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Stocks Extend Losing Streak on Poor Jobs Data


NEW YORK ( TheStreet) - Stocks fell for the fourth day in a row Monday as disappointing news on job creation in March gave investors pause ahead of first-quarter reporting season.

The Dow Jones Industrial Average sank 131 points, or 1%, to close at 12,930, its first finish below 13,000 since March 12. The blue-chip index caught a slight bounce off its intraday low of 12,904 and is still up 5.8% in 2012.

The biggest laggards within the Dow were Bank of America (BAC) , Caterpillar(CAT) , and Walt Disney (DIS) .

Only two of the Dow's 30 components -- McDonald's (MCD) and Hewlett-Packard(HPQ) -- finished in the green.

The S&P 500 shed 16 points, or 1.1%, to finish at 1382. The financials, materials and transportation sectors led the declines. The index has gained 9.9% year-to-date.

The Nasdaq tumbled 33 points, or 1.1%, to settle at 3047. It ran as low as 3032 on Monday and remains 18% higher on the year.

On Friday, while Wall Street was closed for the Good Friday holiday, the federal government said nonfarm payrolls increased 120,000 in March , far short of the 200,000 gain that economists surveyed by Thomson Reuters were expecting. The unemployment rate fell to 8.2% from 8.3% for the month. The market expected the rate to remain unchanged at 8.3%.

The average workweek for private-sector employees slipped by 0.1 hour to 34.5 hours in March. Average hourly earnings rose by 5 cents, or 0.2%, to $23.39. Private-sector payrolls increased by 121,000, while government employment was virtually unchanged.

The VIX, known as Wall Street's fear gauge, popped nearly 12% on the renewed economic fears to settle 18.67. The VIX measures implied volatility through options pricing for the S&P 500. A reading above 20 is seen as the point where fear is on the rise.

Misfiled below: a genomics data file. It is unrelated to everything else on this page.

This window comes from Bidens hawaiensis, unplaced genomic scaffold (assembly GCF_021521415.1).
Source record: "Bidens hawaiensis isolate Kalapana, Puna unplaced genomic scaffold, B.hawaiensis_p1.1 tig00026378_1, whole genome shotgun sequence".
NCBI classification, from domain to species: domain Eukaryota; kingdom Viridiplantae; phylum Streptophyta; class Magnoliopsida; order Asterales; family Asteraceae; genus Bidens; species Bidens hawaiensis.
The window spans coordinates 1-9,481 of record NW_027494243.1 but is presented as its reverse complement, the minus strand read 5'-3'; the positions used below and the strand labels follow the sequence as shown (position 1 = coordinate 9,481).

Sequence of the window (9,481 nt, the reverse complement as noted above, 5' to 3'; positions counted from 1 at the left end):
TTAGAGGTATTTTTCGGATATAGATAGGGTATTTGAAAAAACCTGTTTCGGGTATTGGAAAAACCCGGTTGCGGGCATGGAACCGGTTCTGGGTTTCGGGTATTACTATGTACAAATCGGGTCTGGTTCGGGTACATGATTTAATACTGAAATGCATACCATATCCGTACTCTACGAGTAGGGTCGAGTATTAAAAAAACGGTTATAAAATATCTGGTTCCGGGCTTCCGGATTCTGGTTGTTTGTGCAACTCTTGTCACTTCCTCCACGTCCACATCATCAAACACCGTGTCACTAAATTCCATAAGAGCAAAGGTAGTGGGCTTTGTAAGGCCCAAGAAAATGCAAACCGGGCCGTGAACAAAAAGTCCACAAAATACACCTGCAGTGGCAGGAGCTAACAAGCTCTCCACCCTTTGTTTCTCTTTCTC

Despite the selling pressure on stocks, Michael Gayed, chief investment strategist at Pension Partners, was impressed the decline wasn't deeper.

"The jobs data is just for one month, so maybe the bears will say that they'll give it the benefit of the doubt and that this isn't the start of a trend toward weak job growth," he said. However, "if we see the 10-year yield break 2%, that could get people's attention. It could lead to a panic scenario."

Citigroup analyst Steven Wieting wasn't all that troubled by the jobs report either, attributing the disappointment to "seasonal distortions" related to this year's unusually mild winter that pulled forward some growth into February.

"We would not alter our estimate that payroll gains will probably average near 175,000 in 2012, just above the 153,000 revised average gain last year," he wrote in commentary early Monday. "It should be remembered that monthly employment data are volatile. Even in the improving trend of 2011, four initial reports showed gains below 60,000, with one report showing a 'zero' change. There was no reason to extrapolate the zero forward."